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Employment Contracts and Offer Letters | Can you do better?

By , January 15, 2013 3:01 pm

Employment Contracts and Offer Letters | Can you do better?

Reviewing employment contracts and offer letters carefully is always a good idea.  Having your lawyer review them for you is an even better idea.  Here’s why:

Increasingly, employers are asking new hires to sign employment contracts.  These employment contracts are prepared by lawyers hired to protect the employer’s interests.

There is no such thing as a “standard” employment contract. Many employers try to include the same terms of employment in every contract, however, some of the clauses are often negotiable.

We have reviewed hundreds of employment contracts over the years. Some are fair; some are not. Lawyers at the MacLeod Law Firm can tell you which clauses in the contract are not fair in your circumstances and why.

If you wish, we can negotiate changes in the initial job offer on your behalf.

At the MacLeod Law Firm, we view every employee as a person first and recognize that every negotiation is different. Regardless of the situation, we consider these three issues:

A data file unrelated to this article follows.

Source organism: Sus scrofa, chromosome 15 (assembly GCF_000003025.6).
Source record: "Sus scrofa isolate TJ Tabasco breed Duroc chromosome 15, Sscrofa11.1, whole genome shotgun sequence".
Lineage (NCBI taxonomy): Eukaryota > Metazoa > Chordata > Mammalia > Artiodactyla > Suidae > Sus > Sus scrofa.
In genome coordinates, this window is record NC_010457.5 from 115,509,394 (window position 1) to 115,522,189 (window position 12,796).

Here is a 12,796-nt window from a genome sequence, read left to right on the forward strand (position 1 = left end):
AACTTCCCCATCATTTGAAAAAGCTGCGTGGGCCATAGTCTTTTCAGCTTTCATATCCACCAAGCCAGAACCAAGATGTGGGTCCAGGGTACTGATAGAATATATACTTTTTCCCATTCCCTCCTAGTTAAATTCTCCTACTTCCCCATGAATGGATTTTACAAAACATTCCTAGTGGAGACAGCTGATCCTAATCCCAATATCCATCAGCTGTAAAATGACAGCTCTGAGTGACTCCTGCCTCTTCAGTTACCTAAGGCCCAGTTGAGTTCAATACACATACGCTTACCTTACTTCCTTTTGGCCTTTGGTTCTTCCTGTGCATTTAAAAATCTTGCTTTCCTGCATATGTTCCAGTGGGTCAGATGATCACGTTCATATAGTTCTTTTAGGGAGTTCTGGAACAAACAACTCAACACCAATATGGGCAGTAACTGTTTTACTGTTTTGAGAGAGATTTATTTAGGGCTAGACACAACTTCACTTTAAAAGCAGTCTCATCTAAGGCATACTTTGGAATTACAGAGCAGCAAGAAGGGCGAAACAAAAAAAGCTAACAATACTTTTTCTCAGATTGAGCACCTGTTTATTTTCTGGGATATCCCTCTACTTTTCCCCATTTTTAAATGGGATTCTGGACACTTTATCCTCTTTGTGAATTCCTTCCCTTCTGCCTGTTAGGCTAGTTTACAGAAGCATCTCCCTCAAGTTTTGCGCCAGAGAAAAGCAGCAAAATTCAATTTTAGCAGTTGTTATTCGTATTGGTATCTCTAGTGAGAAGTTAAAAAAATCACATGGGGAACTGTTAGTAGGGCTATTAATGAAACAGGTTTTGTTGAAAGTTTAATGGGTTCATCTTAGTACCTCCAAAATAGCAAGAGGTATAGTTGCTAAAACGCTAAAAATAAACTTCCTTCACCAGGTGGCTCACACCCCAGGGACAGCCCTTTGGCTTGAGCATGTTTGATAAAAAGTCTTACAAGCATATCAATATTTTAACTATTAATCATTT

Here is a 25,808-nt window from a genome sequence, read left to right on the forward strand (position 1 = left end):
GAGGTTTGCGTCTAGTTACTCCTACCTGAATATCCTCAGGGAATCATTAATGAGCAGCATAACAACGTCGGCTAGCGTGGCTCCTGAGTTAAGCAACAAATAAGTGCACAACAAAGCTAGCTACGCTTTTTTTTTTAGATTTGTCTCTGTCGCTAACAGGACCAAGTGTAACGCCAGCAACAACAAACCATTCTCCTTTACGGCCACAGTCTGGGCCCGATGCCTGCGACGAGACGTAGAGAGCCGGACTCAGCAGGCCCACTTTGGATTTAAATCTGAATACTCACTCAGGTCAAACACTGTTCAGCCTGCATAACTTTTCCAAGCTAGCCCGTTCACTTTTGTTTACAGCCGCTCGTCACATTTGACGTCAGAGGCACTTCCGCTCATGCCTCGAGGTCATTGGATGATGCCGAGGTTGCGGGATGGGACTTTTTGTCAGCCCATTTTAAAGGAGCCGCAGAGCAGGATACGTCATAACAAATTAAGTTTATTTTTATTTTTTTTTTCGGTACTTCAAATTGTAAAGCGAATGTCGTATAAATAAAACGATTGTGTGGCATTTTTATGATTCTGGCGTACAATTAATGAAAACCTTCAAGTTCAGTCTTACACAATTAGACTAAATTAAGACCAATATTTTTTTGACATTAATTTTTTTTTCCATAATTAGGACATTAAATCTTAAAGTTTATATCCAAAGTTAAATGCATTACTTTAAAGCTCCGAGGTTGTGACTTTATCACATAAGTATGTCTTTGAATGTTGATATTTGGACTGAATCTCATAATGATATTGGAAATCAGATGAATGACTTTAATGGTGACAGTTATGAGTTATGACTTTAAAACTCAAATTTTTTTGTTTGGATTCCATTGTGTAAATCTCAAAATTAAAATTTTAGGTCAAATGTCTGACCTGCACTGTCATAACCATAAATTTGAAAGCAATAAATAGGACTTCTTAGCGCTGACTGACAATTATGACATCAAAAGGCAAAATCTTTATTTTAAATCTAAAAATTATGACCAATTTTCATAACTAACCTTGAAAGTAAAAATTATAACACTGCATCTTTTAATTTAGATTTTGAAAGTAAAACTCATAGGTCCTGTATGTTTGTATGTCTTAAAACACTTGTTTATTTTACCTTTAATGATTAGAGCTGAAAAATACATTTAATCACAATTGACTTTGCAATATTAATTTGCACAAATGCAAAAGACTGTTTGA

1. The employee’s alternatives to accepting the job offer. These alternatives determine the person’s negotiating power. Does the person currently have a job? If not, does the employee have other job offers? In some cases, employees will turn down an offer and remain in their current job once they understand the terms of the offer. In other cases, employees use competing offers to improve an initial job offer.
  2.  Which  issues may be negotiable. We have helped scores of employees negotiate enhanced job offers. This experience helps us identify which issues are likely open for discussion in any particular situation.
  3. The employee’s obligations to his/her current employer. Unless there is a notice of resignation term in the employee’s current employment contract, the employee is generally required to provide reasonable notice of resignation. The employee may also have fiduciary or contractual duties which preclude them from soliciting customers for a reasonable period of time after resigning, among other such restrictions.

If you have been offered employment and asked to sign an employment contract, and you want to speak with an employment lawyer with experience in this area, contact us at  [email protected] or 1-888-640-1728 (toll free) or 647-633-9894 (within the GTA).

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